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Use it, or Lose it: Roberts v Fresco [2017] EWHC 283 (Ch)

The High Court in Roberts v Fresco [2017] EWHC 283 (Ch) has confirmed that claims under the Inheritance (Provision for Family and Dependants) Act 1975 are purely personal and non-inheritable and thus cannot be pursued by a claimant’s personal representatives, following the death of the claimant. That this was so appeared to be fairly well settled based upon principles derived from the matrimonial finance context and considered in two High Court cases. Nonetheless, the claimants in Roberts made a valiant, but ultimately unsuccessful, attempt to challenge this line of authority in the context of a high value estate.


Mrs Milbour died on 05 January 2014, leaving a substantial estate with a net value of £16,776,054. She left her husband only a pecuniary legacy of £150,000 and an interest in the income of £75,000.

There were no children of the marriage. Mrs Milbour had one daughter (the defendant) and Mr Milbour had two children, a daughter (the first claimant), and a son, who had predeceased him leaving a daughter (the second claimant).

Mr Milbour died on 20 October 2014, without bringing any claim under the 1975 Act against his wife’s estate, and leaving a comparatively small estate of c. £320,000 (including the £150,000 inherited from his wife).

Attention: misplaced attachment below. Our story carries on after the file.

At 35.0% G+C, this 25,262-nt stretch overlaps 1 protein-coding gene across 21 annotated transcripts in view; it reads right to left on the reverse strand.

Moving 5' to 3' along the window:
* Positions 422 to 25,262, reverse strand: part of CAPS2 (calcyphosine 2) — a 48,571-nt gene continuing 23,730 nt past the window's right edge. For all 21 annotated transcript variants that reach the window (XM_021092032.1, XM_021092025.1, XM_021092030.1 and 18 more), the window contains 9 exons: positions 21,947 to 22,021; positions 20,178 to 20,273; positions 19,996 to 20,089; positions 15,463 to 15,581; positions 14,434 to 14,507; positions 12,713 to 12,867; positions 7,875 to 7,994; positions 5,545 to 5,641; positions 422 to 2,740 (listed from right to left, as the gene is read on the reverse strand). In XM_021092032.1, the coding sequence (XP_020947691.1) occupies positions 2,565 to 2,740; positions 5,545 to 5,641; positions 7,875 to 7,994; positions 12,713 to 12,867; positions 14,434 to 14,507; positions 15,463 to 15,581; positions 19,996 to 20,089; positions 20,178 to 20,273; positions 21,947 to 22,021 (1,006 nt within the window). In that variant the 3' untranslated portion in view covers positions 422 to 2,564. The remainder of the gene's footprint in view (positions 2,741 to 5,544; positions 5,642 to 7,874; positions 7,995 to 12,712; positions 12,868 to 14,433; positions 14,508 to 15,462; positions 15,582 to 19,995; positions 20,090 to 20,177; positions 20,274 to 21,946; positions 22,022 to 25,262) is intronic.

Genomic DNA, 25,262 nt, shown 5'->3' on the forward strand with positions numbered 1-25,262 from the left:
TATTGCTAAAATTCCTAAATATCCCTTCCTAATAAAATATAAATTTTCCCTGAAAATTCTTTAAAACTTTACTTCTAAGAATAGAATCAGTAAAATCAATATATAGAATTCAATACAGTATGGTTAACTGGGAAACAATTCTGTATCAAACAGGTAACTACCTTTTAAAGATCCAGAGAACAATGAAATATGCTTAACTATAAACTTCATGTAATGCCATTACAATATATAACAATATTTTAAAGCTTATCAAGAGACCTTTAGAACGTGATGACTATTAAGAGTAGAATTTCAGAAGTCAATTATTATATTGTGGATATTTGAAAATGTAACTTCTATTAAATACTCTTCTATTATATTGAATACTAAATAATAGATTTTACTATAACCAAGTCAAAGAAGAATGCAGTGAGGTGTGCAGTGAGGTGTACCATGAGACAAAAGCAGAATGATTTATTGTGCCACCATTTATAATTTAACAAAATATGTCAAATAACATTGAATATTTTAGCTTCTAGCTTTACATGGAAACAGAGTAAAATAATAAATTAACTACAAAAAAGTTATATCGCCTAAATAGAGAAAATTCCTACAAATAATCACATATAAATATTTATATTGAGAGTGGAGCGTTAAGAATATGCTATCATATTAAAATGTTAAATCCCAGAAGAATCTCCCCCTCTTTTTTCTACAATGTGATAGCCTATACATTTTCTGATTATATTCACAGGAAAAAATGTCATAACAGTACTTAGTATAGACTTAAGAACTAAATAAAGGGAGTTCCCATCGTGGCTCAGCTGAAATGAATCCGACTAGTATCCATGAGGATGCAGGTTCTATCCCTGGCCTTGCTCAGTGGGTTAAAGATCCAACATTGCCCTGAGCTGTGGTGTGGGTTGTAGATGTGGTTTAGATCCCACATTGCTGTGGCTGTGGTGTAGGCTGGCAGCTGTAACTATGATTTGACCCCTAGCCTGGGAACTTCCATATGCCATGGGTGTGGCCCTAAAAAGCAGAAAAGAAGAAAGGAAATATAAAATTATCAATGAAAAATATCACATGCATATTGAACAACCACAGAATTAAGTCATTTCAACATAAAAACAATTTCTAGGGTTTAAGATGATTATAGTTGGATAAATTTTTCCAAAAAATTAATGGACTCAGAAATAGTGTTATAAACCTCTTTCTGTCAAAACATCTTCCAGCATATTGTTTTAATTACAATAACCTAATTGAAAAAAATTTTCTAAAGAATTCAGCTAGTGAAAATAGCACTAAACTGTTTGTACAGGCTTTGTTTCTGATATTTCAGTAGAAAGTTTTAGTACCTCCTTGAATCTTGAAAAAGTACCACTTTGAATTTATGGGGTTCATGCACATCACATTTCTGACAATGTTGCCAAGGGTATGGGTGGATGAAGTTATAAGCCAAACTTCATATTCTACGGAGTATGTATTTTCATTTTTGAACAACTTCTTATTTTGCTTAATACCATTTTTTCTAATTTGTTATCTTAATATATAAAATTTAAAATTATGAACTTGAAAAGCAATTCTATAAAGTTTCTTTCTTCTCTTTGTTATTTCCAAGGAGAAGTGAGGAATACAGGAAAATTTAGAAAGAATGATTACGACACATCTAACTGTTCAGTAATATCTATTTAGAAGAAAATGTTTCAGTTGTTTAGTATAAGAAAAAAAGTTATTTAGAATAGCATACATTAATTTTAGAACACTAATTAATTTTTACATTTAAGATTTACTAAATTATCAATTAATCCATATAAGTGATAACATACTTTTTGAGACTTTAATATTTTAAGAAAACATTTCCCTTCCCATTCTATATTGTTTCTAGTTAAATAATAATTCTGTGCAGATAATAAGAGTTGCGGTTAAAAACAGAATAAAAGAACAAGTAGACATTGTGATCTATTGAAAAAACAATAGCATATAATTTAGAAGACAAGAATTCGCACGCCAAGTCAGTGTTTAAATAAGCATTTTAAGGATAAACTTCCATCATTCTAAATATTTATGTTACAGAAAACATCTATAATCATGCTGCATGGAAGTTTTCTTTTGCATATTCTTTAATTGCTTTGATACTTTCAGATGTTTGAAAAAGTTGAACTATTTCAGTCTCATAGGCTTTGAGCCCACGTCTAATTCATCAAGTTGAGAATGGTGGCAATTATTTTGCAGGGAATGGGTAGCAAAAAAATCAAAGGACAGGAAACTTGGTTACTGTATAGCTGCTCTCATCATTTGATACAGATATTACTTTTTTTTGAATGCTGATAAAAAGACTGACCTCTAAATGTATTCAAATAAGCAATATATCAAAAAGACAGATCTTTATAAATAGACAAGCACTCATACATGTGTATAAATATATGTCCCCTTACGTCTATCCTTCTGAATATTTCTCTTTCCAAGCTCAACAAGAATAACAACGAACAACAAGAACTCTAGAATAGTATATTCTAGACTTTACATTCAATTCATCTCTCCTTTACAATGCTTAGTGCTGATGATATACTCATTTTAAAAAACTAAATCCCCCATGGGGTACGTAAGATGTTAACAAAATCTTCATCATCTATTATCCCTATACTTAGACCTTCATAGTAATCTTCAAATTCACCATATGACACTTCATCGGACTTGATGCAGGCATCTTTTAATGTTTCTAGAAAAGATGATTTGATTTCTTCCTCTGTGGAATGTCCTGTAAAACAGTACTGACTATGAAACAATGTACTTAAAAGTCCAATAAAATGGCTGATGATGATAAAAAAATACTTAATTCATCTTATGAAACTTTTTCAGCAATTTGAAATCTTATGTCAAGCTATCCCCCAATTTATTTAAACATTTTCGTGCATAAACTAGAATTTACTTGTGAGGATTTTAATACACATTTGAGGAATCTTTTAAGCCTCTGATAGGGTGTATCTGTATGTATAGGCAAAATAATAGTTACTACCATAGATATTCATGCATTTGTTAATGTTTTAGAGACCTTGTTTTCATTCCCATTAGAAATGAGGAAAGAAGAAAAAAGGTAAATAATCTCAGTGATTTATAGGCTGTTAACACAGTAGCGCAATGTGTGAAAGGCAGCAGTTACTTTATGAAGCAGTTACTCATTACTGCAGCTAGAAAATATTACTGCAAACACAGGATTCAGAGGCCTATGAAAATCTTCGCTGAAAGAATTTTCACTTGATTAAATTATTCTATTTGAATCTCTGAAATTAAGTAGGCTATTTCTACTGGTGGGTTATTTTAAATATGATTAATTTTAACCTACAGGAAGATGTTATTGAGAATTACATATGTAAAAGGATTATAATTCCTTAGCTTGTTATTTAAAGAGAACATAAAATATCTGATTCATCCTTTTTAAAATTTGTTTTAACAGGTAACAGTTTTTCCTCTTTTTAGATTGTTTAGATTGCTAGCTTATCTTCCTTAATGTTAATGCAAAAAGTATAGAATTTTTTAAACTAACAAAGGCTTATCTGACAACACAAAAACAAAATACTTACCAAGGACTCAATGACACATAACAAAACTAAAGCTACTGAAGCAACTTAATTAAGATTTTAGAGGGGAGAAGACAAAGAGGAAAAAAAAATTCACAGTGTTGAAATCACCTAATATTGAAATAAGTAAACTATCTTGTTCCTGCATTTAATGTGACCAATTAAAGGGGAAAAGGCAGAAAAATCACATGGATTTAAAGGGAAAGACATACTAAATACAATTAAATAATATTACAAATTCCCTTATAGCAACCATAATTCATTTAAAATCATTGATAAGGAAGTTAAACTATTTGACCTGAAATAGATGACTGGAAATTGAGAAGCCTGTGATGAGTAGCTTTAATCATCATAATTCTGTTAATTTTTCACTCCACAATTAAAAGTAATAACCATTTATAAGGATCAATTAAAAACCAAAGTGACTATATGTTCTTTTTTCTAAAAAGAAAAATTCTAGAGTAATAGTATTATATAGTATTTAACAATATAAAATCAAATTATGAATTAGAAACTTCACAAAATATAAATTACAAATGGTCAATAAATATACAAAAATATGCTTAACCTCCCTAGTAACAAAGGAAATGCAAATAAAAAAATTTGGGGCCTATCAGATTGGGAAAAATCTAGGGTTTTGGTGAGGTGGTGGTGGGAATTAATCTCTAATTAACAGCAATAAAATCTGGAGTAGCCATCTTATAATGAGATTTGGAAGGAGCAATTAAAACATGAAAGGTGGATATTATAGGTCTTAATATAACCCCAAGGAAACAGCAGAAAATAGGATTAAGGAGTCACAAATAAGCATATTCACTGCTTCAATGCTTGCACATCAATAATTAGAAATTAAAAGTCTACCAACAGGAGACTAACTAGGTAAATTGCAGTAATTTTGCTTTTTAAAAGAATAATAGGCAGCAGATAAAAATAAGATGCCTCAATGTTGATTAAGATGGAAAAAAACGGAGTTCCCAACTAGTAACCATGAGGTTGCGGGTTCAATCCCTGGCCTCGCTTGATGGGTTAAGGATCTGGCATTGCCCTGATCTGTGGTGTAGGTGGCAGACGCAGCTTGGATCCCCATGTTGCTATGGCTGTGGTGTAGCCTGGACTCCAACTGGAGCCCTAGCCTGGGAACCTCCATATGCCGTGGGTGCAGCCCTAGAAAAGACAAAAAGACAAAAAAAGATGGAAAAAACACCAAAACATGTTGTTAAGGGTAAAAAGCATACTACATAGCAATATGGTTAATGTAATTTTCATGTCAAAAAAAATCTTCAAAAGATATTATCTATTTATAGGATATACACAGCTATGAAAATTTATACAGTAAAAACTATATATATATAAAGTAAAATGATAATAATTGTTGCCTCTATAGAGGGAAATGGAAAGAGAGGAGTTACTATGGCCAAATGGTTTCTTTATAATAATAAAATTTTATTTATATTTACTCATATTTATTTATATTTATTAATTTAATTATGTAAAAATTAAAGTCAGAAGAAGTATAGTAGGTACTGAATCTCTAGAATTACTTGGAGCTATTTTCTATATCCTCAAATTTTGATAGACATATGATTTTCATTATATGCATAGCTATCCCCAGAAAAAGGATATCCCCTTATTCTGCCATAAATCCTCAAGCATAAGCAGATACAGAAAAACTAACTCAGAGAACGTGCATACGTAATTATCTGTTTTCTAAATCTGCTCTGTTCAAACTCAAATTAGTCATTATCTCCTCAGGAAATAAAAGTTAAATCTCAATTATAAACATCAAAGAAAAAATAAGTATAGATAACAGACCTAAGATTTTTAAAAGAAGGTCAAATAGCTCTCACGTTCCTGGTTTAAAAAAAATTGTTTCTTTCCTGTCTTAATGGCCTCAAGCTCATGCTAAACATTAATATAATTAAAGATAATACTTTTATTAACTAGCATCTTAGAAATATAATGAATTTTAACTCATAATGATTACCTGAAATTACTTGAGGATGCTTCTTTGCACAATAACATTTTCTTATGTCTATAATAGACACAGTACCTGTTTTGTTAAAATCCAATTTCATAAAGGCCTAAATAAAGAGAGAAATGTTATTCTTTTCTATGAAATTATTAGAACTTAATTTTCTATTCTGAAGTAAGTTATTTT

The claimants brought proceedings against the defendant, in her capacity as personal representative of her mother’s estate, and sought to pursue, amongst other matters, Mr Milbour’s claim to provision from his late wife’s estate notwithstanding his intervening death.

A preliminary hearing was directed to deal with the question of whether or not the claimants should have permission to amend their claim to pursue the claim under section 1(1)(a) of the 1975 Act, that Mr Milbour could but did not pursue before his death.

The claimants had to sumount the difficult hurdle of overcoming High Court authority which holds that a claim under the 1975 Act, like a claim for financial provision in matrimonial proceedings, does not survive the death of the applicant.


Mr S Monty QC, sitting as a Deputy Judge of the Chancery Division, summarised the existing line of authority as follows:

“[17] In Whytte v Ticehurst [1986] Fam 64, Booth J held that a surviving widow, who applied under the 1975 Act but had died before the substantive hearing, had no enforceable right against the deceased’s estate and hence no cause of action that could survive her death and be enforced by her personal representatives.

(a) The claim of a surviving spouse under the 1975 Act is in many respects similar to a claim for financial relief by a spouse under the Matrimonial Causes Act 1973 (“the 1973 Act”).

(b) An application under the 1973 Act does not subsist against the estate of a deceased spouse; the matrimonial legislation is based upon the premise that both parties to the marriage are alive. For example, a claim for secured maintenance by a divorced wife does not survive against the husband’s estate: Dipple v Dipple [1942] P 65; and an order for unsecured maintenance for children comes to an end upon the death of the father and cannot be enforced against his estate save for payments due at the date of his death: Sugden v Sugden [1957] P 120.

(c) Section 1(1) of the Law Reform (Miscellaneous Provisions) Act 1934 (“the 1934 Act”) abolished the common law rule that personal actions die with the person and provided that: